This review is intended to evaluate the research findings and potential clinical applications of drug transport systems, developed based on the concepts of the structure/function and physiological role(s) of high density lipoprotein type nanoparticles. These macromolecules provide targeted transport of cholesteryl esters (a highly lipophilic payload) in their natural/physiological environment. The ability to accommodate highly water insoluble constituents in their core regions enables High density lipoproteins (HDL) type nanoparticles to effectively transport hydrophobic drugs subsequent to systemic administration. Even though the application of reconstituted HDL in the treatment of a number of diseases is reviewed, the primary focus is on the application of HDL type drug delivery agents in cancer chemotherapy. The use of both native and synthetic HDL as drug delivery agents is compared to evaluate their respective potentials for commercial and clinical development. The current status and future perspectives for HDL type nanoparticles are discussed, including current obstacles and future applications in therapeutics.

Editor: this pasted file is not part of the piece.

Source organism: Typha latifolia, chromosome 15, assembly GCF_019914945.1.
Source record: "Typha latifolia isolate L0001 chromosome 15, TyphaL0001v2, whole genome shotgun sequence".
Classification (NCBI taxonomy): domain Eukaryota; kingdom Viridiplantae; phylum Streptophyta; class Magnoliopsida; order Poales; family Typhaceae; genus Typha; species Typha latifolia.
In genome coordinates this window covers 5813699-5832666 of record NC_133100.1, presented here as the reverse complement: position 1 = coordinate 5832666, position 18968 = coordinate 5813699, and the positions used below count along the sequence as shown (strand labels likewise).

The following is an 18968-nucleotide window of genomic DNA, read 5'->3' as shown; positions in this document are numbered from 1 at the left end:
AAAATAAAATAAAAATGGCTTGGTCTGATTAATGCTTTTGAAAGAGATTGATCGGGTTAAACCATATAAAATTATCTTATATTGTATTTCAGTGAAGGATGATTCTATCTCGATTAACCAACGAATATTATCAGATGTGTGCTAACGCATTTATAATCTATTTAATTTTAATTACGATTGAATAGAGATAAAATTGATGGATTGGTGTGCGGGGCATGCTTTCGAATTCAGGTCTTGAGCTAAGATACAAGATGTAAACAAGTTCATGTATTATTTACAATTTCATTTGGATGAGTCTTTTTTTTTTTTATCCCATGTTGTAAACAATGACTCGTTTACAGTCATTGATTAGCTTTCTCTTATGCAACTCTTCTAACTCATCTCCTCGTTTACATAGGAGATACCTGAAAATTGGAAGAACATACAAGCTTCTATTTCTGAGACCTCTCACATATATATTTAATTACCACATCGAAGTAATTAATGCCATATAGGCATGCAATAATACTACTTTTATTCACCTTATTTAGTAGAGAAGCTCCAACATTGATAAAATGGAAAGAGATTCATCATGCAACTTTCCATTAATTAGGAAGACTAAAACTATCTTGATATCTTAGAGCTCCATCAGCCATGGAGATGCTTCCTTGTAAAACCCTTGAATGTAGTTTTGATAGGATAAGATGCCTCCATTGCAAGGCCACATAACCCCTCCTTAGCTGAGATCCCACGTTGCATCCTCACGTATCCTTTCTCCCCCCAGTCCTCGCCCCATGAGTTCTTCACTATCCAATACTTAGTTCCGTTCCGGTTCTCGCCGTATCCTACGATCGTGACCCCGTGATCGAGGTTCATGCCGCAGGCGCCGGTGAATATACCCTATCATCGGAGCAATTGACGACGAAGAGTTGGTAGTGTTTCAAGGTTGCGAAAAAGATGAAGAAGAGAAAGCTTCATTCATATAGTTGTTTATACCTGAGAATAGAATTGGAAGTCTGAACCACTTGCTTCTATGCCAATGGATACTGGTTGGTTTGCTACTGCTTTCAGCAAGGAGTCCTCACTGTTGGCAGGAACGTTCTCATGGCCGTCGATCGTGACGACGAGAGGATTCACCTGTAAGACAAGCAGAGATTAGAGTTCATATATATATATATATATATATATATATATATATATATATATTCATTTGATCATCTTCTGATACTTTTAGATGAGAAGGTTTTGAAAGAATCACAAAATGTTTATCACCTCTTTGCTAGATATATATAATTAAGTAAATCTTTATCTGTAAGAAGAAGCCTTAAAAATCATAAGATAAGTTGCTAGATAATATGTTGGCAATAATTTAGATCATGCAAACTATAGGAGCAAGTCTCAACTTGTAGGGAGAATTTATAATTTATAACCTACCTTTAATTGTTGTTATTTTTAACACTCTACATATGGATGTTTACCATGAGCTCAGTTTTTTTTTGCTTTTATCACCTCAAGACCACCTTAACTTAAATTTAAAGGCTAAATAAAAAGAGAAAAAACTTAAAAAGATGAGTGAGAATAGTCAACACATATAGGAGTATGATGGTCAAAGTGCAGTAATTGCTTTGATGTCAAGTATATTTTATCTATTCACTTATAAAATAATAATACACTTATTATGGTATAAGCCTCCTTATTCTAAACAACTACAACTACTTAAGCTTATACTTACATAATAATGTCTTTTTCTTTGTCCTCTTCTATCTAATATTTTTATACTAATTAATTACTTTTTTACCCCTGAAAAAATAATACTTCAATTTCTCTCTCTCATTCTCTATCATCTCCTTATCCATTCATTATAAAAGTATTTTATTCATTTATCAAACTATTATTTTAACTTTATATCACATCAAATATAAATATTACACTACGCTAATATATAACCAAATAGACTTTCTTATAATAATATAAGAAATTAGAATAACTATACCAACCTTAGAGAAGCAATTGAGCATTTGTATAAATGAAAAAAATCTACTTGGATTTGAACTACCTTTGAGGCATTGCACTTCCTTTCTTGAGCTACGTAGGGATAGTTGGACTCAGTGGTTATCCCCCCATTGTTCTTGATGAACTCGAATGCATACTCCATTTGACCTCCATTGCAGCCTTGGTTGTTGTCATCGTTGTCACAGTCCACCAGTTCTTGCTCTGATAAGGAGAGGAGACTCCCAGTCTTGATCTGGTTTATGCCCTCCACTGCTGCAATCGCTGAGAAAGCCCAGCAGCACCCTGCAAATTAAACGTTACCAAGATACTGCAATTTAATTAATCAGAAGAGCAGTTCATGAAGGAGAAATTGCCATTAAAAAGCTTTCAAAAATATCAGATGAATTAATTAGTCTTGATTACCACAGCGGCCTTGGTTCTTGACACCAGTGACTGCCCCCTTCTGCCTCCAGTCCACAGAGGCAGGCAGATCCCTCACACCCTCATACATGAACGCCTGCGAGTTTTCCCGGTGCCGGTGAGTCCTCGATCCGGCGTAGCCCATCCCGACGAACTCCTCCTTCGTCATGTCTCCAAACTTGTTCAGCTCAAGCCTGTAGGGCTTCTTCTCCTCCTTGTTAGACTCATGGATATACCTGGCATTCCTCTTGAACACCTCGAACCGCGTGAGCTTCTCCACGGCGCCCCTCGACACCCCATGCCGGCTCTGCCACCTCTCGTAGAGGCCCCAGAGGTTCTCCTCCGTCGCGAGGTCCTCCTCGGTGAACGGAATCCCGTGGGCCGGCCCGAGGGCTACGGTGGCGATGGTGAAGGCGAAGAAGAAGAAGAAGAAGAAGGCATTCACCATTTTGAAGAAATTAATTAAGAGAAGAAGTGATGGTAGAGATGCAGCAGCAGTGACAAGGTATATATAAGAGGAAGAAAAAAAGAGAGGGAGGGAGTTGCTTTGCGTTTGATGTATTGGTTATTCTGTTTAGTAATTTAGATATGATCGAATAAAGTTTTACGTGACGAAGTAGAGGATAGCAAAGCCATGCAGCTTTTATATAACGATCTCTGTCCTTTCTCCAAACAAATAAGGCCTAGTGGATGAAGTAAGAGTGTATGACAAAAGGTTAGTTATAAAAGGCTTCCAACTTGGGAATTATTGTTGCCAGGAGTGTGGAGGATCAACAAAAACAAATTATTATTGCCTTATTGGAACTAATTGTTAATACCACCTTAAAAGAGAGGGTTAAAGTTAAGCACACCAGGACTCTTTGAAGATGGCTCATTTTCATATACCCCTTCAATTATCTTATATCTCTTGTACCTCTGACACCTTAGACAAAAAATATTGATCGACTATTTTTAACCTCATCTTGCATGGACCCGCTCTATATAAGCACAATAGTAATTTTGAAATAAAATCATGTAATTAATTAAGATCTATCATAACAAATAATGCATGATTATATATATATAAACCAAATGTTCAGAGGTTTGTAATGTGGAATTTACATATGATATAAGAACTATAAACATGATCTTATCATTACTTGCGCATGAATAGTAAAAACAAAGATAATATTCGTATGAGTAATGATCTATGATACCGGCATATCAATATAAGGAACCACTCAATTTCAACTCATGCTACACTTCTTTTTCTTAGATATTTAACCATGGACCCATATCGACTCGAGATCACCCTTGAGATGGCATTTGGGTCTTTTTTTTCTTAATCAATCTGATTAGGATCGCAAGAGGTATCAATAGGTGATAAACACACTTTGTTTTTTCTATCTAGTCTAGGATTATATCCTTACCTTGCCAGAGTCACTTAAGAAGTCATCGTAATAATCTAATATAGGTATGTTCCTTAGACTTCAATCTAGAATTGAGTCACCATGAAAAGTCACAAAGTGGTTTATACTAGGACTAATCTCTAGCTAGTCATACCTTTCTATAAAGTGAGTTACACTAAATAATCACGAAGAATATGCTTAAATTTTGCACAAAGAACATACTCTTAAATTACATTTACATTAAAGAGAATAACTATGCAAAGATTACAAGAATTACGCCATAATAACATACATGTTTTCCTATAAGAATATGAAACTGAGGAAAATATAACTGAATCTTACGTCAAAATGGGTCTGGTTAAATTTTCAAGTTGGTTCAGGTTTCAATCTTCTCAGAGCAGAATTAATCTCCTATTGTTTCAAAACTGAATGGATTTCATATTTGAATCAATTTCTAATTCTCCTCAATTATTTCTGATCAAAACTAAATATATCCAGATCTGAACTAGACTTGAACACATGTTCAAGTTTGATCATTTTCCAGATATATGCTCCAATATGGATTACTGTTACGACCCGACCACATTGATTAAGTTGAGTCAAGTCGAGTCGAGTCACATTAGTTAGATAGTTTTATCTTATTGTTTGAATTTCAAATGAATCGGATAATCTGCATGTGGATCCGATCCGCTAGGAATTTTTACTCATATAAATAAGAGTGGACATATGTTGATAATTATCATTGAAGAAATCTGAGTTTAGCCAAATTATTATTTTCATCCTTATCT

- Drug delivery
- Nucleic acid delivery